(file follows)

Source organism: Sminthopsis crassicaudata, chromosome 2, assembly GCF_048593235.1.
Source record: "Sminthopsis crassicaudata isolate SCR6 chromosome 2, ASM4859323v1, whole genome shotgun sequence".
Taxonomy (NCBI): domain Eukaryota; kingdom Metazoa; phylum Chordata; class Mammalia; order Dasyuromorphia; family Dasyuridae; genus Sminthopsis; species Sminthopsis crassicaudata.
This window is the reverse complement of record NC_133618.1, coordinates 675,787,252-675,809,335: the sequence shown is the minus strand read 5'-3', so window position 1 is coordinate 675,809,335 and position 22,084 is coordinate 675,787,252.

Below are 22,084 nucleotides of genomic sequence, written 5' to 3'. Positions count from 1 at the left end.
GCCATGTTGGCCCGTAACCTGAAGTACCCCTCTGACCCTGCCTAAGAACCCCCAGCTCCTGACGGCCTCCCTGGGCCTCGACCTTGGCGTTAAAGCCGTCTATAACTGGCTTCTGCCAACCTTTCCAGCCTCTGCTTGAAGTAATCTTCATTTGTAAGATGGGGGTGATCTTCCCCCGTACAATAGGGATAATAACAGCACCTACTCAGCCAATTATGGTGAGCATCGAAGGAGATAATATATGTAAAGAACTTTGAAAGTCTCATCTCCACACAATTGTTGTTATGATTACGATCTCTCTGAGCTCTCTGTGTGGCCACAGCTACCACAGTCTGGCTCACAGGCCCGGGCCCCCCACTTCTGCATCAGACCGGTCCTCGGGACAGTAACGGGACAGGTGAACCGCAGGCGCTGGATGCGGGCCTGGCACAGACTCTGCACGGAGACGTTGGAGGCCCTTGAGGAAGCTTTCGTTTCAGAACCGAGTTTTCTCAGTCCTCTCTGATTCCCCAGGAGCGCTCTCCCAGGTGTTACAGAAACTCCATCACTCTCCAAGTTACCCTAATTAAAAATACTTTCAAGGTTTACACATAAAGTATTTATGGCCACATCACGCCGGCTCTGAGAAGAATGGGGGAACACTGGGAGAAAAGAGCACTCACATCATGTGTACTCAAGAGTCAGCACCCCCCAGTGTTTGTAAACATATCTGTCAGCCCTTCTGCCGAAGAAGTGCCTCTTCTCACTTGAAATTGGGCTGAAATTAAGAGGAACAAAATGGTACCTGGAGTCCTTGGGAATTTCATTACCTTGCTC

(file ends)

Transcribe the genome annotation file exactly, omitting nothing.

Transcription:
Source organism: Sminthopsis crassicaudata, chromosome 2, assembly GCF_048593235.1.
Source record: "Sminthopsis crassicaudata isolate SCR6 chromosome 2, ASM4859323v1, whole genome shotgun sequence".
Taxonomy (NCBI): domain Eukaryota; kingdom Metazoa; phylum Chordata; class Mammalia; order Dasyuromorphia; family Dasyuridae; genus Sminthopsis; species Sminthopsis crassicaudata.
This window is the reverse complement of record NC_133618.1, coordinates 675,787,252-675,809,335: the sequence shown is the minus strand read 5'-3', so window position 1 is coordinate 675,809,335 and position 22,084 is coordinate 675,787,252.

Below are 22,084 nucleotides of genomic sequence, written 5' to 3'. Positions count from 1 at the left end.
GCCATGTTGGCCCGTAACCTGAAGTACCCCTCTGACCCTGCCTAAGAACCCCCAGCTCCTGACGGCCTCCCTGGGCCTCGACCTTGGCGTTAAAGCCGTCTATAACTGGCTTCTGCCAACCTTTCCAGCCTCTGCTTGAAGTAATCTTCATTTGTAAGATGGGGGTGATCTTCCCCCGTACAATAGGGATAATAACAGCACCTACTCAGCCAATTATGGTGAGCATCGAAGGAGATAATATATGTAAAGAACTTTGAAAGTCTCATCTCCACACAATTGTTGTTATGATTACGATCTCTCTGAGCTCTCTGTGTGGCCACAGCTACCACAGTCTGGCTCACAGGCCCGGGCCCCCCACTTCTGCATCAGACCGGTCCTCGGGACAGTAACGGGACAGGTGAACCGCAGGCGCTGGATGCGGGCCTGGCACAGACTCTGCACGGAGACGTTGGAGGCCCTTGAGGAAGCTTTCGTTTCAGAACCGAGTTTTCTCAGTCCTCTCTGATTCCCCAGGAGCGCTCTCCCAGGTGTTACAGAAACTCCATCACTCTCCAAGTTACCCTAATTAAAAATACTTTCAAGGTTTACACATAAAGTATTTATGGCCACATCACGCCGGCTCTGAGAAGAATGGGGGAACACTGGGAGAAAAGAGCACTCACATCATGTGTACTCAAGAGTCAGCACCCCCCAGTGTTTGTAAACATATCTGTCAGCCCTTCTGCCGAAGAAGTGCCTCTTCTCACTTGAAATTGGGCTGAAATTAAGAGGAACAAAATGGTACCTGGAGTCCTTGGGAATTTCATTACCTTGCTC